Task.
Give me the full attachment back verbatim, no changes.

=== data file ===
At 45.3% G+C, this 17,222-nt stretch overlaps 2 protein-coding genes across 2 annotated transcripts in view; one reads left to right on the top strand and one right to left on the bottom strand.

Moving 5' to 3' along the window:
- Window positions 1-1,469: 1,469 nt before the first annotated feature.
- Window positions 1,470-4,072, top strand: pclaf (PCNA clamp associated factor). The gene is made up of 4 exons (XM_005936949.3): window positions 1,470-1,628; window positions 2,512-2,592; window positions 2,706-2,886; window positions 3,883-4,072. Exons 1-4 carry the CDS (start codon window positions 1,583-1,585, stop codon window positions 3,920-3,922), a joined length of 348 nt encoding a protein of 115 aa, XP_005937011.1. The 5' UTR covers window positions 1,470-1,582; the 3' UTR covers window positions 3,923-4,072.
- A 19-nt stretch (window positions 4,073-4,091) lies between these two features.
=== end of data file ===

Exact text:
At 45.3% G+C, this 17,222-nt stretch overlaps 2 protein-coding genes across 2 annotated transcripts in view; one reads left to right on the top strand and one right to left on the bottom strand.

Moving 5' to 3' along the window:
- Window positions 1-1,469: 1,469 nt before the first annotated feature.
- Window positions 1,470-4,072, top strand: pclaf (PCNA clamp associated factor). The gene is made up of 4 exons (XM_005936949.3): window positions 1,470-1,628; window positions 2,512-2,592; window positions 2,706-2,886; window positions 3,883-4,072. Exons 1-4 carry the CDS (start codon window positions 1,583-1,585, stop codon window positions 3,920-3,922), a joined length of 348 nt encoding a protein of 115 aa, XP_005937011.1. The 5' UTR covers window positions 1,470-1,582; the 3' UTR covers window positions 3,923-4,072.
- A 19-nt stretch (window positions 4,073-4,091) lies between these two features.